A tension has been identified between the acquisition and participation metaphors for learning, and it is generally agreed that this tension has still not been adequately resolved. In this paper, we offer an alternative to the acquisition and participation metaphors for learning: the metaphor of mastering. Our claim is that the mastering metaphor, as grounded in inferentialism, allows one to treat both the acquisition and participation dimensions of learning as complementary and mutually constitutive. Inferentialism is a semantic theory which explains (...)
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  15. Pleasure as Self-Discovery.Samuel Clark - 2012 - Ratio 25 (3):260-276.
    This paper uses readings of two classic autobiographies, Edmund Gosse's Father & Son and John Stuart Mill's Autobiography, to develop a distinctive answer to an old and central question in value theory: What role is played by pleasure in the most successful human life? A first section defends my method. The main body of the paper then defines and rejects voluntarist, stoic, and developmental hedonist lessons to be taken from central crises in my two subjects' autobiographies, and argues for a (...)
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  16.  78
    Arms as Insurance.Samuel C. Wheeler - 1999 - Public Affairs Quarterly 13 (2):111-129.
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  17.  78
    Toward a Better Understanding of the Positive/Normative Distinction in Economics: Samuel C. Weston.Samuel C. Weston - 1994 - Economics and Philosophy 10 (1):1-17.
    This essay argues in favor of retaining the positive/normative distinction in economics, in spite of developments in methodology and epistemology that have cast doubt on the possibility of a “value-free” economics. The central claim is that it is worthwhile to distinguish between positive economic analysis and normative judgments, even if economics is viewed as being permeated with ethical values. This argument is presented without trying either to demonstrate that there is a profound epistemological difference between science and ethics or to (...)
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  18. Equality as the Virtue of Sovereigns: A Reply to Ronald Dworkin.Samuel Scheffler - 2003 - Philosophy and Public Affairs 31 (2):199-206.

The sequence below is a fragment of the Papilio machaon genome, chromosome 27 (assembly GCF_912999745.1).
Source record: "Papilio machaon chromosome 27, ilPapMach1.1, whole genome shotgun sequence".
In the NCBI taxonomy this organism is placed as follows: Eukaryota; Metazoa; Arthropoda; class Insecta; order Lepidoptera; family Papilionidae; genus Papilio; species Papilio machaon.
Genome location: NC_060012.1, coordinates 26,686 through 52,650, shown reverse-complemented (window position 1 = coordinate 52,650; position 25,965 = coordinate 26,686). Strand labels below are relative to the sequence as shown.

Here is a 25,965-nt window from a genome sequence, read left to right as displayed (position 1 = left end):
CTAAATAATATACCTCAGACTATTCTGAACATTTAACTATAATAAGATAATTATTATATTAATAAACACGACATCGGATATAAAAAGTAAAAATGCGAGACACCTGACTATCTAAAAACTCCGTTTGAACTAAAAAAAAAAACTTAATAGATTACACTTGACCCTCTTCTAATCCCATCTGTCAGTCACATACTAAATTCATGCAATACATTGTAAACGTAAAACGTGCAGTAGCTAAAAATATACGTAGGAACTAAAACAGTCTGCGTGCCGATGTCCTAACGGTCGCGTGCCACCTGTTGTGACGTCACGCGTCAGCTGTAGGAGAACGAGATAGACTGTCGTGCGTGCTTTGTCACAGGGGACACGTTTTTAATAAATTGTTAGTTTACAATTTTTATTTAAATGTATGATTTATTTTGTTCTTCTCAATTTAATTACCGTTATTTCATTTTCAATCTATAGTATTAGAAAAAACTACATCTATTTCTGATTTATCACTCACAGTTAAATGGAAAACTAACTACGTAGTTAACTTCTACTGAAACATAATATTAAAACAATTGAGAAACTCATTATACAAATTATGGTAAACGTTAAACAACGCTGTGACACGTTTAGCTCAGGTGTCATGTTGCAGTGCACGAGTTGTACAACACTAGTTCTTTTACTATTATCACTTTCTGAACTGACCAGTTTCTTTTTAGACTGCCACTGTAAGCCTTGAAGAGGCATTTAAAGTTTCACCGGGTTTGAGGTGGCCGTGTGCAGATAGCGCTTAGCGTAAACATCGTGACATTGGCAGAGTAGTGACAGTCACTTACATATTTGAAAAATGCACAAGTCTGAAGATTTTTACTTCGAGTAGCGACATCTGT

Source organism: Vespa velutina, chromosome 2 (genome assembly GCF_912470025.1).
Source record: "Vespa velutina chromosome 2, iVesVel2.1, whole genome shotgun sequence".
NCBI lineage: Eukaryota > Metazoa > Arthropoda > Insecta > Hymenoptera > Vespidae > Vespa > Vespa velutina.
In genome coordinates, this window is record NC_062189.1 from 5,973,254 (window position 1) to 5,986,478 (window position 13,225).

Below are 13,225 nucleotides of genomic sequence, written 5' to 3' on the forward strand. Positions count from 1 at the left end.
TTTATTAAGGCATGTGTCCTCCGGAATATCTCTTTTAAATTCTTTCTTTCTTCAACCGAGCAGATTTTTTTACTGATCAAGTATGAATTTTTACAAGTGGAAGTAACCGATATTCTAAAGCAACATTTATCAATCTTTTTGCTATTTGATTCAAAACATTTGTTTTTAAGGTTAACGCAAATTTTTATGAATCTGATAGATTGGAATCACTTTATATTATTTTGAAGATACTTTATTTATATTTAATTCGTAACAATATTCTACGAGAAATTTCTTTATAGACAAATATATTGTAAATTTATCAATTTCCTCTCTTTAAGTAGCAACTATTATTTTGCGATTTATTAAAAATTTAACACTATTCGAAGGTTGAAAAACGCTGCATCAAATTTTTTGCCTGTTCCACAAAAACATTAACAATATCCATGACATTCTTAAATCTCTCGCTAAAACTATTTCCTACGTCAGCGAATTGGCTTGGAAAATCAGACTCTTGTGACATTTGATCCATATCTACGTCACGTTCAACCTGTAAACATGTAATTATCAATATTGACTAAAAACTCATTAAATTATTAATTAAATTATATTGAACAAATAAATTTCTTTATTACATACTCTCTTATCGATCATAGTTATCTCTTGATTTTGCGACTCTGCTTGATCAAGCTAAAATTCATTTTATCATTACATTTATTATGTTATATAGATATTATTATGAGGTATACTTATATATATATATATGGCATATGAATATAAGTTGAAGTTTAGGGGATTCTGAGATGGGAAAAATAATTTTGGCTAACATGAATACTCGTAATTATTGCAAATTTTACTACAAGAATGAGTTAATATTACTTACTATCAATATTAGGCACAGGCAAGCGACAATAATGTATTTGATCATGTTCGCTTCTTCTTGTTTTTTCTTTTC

19.  14
    Corruption as a Challenge to Global Ethics: The Role of Transparency International.Samuel Kimeu - 2014 - Journal of Global Ethics 10 (2):231-237.
    Transparency International (TI) is a coalition of individuals that has served as a facilitator against corruption for the past 20 years. The organization first approached its task with a focus on laws concerning corruption and whistleblowing, but corruption does have the capability to win against this institution as well. TI has produced well-known initiatives such as the annual Corruption Perception Index; other formal monitoring includes the Global Corruption Barometer, the Bribe-Payers' Index, the East African Bribery Index, National Integrity Studies, and (...)
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  20.  11
    ‘Crisis’ as a Discursive Strategy in Brexit Referendum Campaigns.Samuel Bennett - 2019 - Critical Discourse Studies 16 (4):449-464.
    ABSTRACTThe EU referendum was arguably the greatest political event in British politics since 1945 and the campaign was marked by divisive rhetoric. This paper investigates how Britain’s membership...
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  21.  47
    From Jena to Copenhagen: Kierkegaard's Relations to German Idealism and the Critique of Autonomy in the Sickness Unto Death: Samuel Loncar.Samuel Loncar - 2011 - Religious Studies 47 (2):201-216.